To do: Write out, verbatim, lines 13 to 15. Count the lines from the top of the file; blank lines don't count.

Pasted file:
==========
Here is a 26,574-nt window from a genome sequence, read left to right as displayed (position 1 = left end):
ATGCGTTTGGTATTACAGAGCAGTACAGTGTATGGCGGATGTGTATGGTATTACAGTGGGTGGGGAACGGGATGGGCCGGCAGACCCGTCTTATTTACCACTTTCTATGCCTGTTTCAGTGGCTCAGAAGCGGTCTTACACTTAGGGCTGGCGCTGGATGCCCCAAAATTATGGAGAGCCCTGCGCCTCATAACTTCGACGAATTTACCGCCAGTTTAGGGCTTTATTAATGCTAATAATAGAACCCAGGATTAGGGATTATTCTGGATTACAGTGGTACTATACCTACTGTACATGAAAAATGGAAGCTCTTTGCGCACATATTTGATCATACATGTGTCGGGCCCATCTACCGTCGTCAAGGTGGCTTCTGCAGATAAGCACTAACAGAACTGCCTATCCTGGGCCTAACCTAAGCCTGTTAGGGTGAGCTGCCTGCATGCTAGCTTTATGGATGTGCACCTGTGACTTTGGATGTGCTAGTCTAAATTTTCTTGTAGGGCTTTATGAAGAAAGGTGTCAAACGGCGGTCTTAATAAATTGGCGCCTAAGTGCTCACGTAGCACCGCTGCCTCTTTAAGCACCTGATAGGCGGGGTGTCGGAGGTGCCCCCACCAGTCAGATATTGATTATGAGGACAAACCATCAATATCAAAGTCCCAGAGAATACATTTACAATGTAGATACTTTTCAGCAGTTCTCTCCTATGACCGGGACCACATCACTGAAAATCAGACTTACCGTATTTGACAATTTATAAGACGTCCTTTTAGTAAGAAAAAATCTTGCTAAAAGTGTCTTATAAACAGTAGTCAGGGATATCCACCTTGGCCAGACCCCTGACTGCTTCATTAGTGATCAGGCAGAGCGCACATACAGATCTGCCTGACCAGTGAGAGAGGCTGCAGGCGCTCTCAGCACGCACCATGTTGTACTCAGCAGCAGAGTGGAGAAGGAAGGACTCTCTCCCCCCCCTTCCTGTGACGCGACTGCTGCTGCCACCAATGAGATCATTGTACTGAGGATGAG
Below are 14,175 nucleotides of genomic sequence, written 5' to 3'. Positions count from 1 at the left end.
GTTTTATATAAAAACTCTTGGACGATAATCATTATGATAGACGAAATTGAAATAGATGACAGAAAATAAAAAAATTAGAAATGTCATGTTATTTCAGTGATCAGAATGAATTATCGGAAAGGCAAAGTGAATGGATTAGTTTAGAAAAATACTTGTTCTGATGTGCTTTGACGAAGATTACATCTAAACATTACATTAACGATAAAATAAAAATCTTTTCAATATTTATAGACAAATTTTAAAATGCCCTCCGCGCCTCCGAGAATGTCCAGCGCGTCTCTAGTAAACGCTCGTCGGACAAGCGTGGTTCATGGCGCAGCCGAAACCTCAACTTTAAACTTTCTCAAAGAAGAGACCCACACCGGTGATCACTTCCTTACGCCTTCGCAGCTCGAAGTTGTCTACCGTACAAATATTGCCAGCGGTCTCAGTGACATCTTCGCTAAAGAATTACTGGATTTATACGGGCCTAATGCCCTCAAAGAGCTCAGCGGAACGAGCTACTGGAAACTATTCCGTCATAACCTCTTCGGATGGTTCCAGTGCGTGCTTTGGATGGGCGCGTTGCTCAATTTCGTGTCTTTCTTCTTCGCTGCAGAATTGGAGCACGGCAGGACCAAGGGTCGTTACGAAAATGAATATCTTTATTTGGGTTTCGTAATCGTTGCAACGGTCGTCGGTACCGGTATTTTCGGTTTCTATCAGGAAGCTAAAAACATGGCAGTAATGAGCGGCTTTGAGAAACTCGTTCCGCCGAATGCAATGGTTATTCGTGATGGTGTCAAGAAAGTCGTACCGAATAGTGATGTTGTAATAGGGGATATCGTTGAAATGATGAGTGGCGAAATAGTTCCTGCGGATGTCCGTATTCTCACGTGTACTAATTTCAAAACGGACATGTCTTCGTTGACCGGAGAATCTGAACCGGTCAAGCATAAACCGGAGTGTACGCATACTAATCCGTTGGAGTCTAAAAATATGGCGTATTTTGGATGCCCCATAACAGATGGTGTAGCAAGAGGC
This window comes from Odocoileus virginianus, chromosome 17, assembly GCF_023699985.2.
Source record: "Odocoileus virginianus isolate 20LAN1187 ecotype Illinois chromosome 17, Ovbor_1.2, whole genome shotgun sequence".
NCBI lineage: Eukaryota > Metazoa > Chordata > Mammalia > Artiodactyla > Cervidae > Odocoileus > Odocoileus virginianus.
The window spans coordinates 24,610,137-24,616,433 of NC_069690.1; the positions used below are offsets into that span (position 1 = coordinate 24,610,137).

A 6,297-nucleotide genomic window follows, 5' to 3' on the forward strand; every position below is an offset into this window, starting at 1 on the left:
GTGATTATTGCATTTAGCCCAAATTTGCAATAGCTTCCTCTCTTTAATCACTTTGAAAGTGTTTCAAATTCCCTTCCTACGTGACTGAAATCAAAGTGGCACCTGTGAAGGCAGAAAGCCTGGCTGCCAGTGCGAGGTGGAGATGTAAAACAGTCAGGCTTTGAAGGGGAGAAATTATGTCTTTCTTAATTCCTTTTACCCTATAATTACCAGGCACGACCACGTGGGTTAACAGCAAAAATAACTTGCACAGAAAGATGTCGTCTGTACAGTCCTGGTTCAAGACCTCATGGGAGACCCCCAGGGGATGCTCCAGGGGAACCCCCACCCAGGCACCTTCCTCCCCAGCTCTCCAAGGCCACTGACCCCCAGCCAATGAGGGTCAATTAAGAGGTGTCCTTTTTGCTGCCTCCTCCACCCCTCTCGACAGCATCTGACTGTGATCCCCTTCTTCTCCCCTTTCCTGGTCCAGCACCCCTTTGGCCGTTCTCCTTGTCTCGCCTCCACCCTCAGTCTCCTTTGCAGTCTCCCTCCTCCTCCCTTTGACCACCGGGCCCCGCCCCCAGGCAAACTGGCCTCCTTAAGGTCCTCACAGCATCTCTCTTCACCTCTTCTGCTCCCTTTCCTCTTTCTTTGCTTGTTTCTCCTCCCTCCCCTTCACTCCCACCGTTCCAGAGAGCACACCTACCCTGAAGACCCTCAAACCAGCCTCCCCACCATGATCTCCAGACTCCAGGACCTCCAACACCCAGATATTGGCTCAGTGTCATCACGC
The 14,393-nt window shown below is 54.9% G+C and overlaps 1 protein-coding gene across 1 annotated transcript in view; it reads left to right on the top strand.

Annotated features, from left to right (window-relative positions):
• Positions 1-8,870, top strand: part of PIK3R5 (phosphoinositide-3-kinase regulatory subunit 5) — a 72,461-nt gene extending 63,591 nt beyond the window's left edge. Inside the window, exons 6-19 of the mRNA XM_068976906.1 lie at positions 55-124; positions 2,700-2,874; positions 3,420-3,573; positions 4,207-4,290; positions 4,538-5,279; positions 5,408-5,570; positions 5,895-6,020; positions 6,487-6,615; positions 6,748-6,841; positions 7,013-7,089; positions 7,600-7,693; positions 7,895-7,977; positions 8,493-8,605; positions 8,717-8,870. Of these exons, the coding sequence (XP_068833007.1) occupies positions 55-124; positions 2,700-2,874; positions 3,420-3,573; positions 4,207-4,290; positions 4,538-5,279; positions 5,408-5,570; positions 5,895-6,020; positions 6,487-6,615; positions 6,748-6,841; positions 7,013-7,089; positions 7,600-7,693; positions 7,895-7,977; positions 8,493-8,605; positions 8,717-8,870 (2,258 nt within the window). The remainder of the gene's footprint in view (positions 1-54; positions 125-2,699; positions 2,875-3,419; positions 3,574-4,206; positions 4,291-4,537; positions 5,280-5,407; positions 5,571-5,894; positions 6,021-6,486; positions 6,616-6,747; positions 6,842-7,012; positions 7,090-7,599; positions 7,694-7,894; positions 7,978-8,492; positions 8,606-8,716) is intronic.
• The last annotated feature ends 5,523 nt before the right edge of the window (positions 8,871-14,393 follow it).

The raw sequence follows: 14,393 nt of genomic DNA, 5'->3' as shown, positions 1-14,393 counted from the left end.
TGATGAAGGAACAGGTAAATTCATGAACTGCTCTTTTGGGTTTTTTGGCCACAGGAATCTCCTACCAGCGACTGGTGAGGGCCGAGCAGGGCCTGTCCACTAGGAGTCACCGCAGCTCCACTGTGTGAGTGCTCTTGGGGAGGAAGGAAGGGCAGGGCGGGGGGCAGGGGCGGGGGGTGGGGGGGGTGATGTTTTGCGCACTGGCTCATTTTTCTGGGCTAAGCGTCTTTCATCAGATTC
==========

• Positions 1-8,870, top strand: part of PIK3R5 (phosphoinositide-3-kinase regulatory subunit 5) — a 72,461-nt gene extending 63,591 nt beyond the window's left edge. Inside the window, exons 6-19 of the mRNA XM_068976906.1 lie at positions 55-124; positions 2,700-2,874; positions 3,420-3,573; positions 4,207-4,290; positions 4,538-5,279; positions 5,408-5,570; positions 5,895-6,020; positions 6,487-6,615; positions 6,748-6,841; positions 7,013-7,089; positions 7,600-7,693; positions 7,895-7,977; positions 8,493-8,605; positions 8,717-8,870. Of these exons, the coding sequence (XP_068833007.1) occupies positions 55-124; positions 2,700-2,874; positions 3,420-3,573; positions 4,207-4,290; positions 4,538-5,279; positions 5,408-5,570; positions 5,895-6,020; positions 6,487-6,615; positions 6,748-6,841; positions 7,013-7,089; positions 7,600-7,693; positions 7,895-7,977; positions 8,493-8,605; positions 8,717-8,870 (2,258 nt within the window). The remainder of the gene's footprint in view (positions 1-54; positions 125-2,699; positions 2,875-3,419; positions 3,574-4,206; positions 4,291-4,537; positions 5,280-5,407; positions 5,571-5,894; positions 6,021-6,486; positions 6,616-6,747; positions 6,842-7,012; positions 7,090-7,599; positions 7,694-7,894; positions 7,978-8,492; positions 8,606-8,716) is intronic.
• The last annotated feature ends 5,523 nt before the right edge of the window (positions 8,871-14,393 follow it).

The raw sequence follows: 14,393 nt of genomic DNA, 5'->3' as shown, positions 1-14,393 counted from the left end.